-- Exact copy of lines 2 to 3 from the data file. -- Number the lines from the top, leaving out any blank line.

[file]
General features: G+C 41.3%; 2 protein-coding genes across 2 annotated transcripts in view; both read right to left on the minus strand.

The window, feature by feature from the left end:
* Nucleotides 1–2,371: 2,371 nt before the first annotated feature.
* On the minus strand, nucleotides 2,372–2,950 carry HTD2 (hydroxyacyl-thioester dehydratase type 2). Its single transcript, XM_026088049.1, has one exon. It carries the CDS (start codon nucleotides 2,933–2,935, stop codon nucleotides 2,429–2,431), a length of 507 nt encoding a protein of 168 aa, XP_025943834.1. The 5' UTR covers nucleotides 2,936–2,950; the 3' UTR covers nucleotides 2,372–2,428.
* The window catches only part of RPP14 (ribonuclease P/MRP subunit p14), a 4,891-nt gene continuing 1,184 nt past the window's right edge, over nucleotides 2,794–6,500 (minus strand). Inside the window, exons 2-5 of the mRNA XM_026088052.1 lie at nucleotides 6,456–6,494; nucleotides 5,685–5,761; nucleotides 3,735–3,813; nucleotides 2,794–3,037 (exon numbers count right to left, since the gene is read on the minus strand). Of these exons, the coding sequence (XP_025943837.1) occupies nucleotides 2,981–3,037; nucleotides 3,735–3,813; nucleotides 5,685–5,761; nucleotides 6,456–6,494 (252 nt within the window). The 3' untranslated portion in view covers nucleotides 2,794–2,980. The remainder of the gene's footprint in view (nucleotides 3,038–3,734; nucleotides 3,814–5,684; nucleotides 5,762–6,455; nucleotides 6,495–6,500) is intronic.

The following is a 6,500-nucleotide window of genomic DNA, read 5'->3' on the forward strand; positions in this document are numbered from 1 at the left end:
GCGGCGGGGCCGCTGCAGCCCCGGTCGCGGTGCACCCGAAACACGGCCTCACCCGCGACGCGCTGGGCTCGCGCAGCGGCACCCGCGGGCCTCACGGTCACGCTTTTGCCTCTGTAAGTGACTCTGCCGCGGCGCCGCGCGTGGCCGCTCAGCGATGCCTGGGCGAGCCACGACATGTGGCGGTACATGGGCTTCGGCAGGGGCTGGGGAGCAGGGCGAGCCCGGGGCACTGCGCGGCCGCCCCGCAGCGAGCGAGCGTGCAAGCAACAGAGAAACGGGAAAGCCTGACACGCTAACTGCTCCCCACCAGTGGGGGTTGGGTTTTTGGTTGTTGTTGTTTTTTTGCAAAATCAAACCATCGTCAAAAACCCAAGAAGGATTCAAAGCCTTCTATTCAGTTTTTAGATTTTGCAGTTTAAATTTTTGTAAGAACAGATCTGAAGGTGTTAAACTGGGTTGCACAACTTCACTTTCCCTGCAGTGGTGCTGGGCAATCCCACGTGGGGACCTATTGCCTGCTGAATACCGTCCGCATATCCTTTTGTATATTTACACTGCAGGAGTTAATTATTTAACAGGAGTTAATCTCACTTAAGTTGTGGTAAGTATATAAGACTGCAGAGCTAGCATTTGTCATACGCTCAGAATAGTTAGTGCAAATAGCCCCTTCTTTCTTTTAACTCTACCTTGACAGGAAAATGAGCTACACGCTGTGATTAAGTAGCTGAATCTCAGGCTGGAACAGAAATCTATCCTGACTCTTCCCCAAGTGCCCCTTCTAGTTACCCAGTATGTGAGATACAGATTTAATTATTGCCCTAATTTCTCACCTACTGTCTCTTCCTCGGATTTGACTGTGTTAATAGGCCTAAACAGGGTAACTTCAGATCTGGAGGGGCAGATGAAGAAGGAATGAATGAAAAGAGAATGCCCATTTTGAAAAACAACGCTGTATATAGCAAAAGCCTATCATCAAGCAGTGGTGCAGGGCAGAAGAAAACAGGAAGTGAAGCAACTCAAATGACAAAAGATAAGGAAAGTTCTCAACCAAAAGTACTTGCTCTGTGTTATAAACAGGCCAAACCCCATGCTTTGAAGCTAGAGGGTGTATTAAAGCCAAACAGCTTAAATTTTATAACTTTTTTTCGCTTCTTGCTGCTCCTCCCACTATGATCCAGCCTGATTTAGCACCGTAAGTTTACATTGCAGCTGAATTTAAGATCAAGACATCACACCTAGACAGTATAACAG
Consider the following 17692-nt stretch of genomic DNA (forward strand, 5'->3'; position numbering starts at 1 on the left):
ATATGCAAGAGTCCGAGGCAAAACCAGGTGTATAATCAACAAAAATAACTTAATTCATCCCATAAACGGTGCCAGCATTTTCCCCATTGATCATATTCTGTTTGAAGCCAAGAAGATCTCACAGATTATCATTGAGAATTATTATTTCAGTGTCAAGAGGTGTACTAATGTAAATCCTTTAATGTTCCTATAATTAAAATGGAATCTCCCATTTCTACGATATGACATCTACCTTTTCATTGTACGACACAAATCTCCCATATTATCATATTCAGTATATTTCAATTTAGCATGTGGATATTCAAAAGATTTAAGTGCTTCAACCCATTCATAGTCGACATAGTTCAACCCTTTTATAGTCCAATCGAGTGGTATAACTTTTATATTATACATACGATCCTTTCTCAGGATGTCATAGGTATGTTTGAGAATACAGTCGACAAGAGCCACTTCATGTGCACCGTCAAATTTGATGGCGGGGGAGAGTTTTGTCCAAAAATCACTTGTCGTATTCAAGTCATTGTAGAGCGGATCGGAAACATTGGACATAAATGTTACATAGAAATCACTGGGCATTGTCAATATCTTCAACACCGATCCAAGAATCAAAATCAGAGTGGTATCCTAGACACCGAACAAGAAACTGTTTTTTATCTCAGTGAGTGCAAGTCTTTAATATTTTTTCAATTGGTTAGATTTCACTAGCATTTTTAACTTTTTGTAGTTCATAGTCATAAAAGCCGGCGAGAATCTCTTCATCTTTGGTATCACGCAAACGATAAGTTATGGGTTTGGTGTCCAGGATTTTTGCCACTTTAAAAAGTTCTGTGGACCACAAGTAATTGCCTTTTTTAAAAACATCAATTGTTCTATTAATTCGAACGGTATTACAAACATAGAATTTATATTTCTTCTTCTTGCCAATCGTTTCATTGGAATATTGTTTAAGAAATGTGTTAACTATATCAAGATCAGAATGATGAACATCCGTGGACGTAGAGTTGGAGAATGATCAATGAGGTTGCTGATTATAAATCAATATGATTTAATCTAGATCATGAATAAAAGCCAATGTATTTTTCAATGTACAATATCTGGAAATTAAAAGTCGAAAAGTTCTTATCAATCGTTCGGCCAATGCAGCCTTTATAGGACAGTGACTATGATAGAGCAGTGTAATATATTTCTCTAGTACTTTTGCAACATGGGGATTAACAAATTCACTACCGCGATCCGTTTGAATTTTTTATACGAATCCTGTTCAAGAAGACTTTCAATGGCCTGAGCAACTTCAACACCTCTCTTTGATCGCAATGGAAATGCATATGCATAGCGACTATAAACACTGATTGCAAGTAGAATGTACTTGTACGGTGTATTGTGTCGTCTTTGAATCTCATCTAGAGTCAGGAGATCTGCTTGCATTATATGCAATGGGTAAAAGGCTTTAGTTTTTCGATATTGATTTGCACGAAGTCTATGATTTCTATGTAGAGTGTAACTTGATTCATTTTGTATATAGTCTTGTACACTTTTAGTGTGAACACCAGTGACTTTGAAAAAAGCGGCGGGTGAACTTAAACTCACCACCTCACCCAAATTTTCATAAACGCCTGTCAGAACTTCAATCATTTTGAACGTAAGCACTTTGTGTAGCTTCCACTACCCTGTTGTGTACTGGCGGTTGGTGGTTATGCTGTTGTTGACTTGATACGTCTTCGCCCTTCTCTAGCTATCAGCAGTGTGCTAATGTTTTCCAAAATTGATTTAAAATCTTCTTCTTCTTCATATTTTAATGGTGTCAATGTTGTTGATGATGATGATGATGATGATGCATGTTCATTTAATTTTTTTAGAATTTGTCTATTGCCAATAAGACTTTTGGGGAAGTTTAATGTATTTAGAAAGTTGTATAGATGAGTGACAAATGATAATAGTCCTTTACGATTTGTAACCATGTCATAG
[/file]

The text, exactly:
The window, feature by feature from the left end:
* Nucleotides 1–2,371: 2,371 nt before the first annotated feature.